Postby Q. » Sat Nov 09, 2019 11:35 am

Jimmy_041 wrote:
Q. wrote:Just a minor case of electoral fraud from everyone's favourite party of corruption:

https://www.abc.net.au/news/2019-11-06/josh-frydenberg-gladys-liu-high-court-challenges-election-result/11675738

"You intended to convey that it was an AEC corflute didn't you," Ms De Ferrari said.

"It was similar to the AEC colours, yes," Mr Frost replied.

"That is a yes then?" she asked.

"Yes," he replied.


Anything goes in the DPRV

https://www.theguardian.com/australia-news/2018/oct/19/red-shirts-scandal-is-back-threatening-to-derail-2018-victorian-election


You do love a tu quoque logical fallacy :roll:
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Re: Abbott/Liberal Govt Watch

Postby Jimmy_041 » Sat Nov 09, 2019 9:23 pm

    Q. wrote:
    Jimmy_041 wrote:
    Q. wrote:Just a minor case of electoral fraud from everyone's favourite party of corruption:

    https://www.abc.net.au/news/2019-11-06/josh-frydenberg-gladys-liu-high-court-challenges-election-result/11675738

    "You intended to convey that it was an AEC corflute didn't you," Ms De Ferrari said.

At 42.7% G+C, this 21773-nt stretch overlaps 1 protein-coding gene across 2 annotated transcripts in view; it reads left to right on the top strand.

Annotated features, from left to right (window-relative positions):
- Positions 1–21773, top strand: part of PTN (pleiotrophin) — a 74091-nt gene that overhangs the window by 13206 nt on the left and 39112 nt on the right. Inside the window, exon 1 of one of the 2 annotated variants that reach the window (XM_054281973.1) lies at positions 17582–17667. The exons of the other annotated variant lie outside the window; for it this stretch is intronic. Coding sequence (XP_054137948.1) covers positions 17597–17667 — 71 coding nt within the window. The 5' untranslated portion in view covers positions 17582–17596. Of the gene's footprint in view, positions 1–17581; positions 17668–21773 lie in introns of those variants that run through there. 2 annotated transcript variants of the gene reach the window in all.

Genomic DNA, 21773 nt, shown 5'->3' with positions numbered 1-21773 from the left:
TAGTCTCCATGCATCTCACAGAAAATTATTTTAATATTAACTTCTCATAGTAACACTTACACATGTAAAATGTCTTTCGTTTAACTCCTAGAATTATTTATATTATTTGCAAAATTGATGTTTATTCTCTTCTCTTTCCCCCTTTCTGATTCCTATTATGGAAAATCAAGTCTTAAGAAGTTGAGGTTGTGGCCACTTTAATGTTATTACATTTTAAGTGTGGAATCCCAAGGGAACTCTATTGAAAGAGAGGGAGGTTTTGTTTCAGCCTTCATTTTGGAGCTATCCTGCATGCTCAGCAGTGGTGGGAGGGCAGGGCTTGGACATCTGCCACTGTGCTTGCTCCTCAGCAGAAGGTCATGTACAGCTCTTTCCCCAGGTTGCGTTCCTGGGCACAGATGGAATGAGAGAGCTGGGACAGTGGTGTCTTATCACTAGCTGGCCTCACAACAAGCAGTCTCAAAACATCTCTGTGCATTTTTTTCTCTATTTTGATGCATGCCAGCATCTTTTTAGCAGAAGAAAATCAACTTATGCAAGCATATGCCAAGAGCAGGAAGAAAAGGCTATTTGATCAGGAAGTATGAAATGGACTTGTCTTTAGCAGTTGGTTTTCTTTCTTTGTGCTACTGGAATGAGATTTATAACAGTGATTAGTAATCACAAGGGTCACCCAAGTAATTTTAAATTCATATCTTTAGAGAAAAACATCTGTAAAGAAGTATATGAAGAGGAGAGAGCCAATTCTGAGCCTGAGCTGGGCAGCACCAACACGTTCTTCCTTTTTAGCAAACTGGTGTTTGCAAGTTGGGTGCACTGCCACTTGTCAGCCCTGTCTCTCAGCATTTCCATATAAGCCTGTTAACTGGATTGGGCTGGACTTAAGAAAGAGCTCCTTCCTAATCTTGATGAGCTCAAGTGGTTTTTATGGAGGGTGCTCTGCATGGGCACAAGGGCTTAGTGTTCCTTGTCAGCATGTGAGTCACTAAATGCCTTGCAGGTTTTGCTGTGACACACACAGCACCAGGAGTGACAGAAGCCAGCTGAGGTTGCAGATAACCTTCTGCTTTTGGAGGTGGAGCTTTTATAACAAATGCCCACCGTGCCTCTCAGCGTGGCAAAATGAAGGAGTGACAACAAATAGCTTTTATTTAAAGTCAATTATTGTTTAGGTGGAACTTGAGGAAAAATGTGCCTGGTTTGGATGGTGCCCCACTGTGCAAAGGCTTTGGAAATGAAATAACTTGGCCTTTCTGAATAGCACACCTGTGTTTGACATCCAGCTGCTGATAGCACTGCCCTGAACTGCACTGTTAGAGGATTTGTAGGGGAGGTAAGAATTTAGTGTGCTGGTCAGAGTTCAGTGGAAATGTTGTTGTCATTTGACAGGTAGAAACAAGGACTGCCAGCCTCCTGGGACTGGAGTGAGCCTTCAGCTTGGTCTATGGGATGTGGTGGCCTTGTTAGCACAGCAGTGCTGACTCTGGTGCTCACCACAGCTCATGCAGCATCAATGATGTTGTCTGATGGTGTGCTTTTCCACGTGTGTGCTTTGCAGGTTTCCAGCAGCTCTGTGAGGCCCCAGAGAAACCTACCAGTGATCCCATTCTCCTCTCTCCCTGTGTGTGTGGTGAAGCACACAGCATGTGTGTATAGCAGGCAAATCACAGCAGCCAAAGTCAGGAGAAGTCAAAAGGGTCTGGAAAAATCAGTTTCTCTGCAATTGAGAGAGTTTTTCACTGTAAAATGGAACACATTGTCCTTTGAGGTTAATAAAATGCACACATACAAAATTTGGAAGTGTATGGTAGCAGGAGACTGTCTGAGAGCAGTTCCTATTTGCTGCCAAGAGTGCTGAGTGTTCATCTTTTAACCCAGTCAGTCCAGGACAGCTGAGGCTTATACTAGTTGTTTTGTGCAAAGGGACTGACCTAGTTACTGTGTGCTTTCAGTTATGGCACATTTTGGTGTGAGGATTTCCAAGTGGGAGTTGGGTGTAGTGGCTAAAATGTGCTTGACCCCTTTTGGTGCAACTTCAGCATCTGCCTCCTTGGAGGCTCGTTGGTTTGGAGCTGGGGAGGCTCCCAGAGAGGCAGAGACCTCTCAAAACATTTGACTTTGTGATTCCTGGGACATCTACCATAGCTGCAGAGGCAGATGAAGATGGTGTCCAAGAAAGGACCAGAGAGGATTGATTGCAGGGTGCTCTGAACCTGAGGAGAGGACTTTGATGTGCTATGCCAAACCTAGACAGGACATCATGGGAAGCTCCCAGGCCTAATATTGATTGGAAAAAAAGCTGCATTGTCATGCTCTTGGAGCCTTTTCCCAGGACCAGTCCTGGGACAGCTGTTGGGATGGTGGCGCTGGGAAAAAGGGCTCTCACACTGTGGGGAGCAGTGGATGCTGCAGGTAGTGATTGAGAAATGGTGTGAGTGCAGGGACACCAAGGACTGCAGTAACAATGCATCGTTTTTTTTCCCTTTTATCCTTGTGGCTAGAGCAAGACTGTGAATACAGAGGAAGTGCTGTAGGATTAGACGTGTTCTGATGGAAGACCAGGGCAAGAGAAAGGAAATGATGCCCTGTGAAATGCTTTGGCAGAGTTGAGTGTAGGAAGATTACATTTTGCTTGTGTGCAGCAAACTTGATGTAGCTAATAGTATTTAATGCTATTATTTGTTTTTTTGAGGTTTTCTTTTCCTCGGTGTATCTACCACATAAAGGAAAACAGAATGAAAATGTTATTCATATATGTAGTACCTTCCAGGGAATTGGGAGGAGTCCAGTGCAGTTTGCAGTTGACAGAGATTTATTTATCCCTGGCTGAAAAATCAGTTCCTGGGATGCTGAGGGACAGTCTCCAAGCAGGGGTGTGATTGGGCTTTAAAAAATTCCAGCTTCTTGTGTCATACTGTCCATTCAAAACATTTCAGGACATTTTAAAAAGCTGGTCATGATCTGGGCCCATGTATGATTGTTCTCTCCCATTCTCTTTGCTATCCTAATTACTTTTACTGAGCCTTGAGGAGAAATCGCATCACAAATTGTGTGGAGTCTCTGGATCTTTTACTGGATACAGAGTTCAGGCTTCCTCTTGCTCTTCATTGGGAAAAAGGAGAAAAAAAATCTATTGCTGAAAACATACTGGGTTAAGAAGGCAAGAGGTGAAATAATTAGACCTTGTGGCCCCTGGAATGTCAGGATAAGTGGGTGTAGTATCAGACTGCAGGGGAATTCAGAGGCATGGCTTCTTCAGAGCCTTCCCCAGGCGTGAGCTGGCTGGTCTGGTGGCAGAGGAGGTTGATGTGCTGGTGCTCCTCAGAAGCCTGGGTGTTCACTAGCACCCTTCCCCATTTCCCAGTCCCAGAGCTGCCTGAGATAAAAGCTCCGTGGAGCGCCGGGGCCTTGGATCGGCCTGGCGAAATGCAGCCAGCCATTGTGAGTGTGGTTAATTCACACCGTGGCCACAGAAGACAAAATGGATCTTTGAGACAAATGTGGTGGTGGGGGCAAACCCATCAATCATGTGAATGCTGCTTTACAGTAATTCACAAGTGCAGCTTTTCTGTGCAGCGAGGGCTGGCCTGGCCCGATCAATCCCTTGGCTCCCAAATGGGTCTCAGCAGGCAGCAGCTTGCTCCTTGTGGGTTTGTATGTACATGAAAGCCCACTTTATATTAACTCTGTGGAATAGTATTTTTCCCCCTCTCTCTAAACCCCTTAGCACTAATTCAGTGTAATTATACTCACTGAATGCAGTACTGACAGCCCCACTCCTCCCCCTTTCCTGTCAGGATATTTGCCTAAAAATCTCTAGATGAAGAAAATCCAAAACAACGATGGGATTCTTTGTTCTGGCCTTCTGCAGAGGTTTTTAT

"It was similar to the AEC colours, yes," Mr Frost replied.

    "That is a yes then?" she asked.

    "Yes," he replied.


    Anything goes in the DPRV

    https://www.theguardian.com/australia-news/2018/oct/19/red-shirts-scandal-is-back-threatening-to-derail-2018-victorian-election


    You do love a tu quoque logical fallacy :roll:


    Except I’m agreeing with you. i hate political corruption more than most because I’ve seen it from the inside.
    All breaches should be prosecuted. The problem is the people who do it are responsible for the laws that should stop it.
    Maybe if Biggles hadn’t got away with it, and actually made a shitload of money out of it through a defamation action, politicians would stop doing it.
    Monkey see / monkey do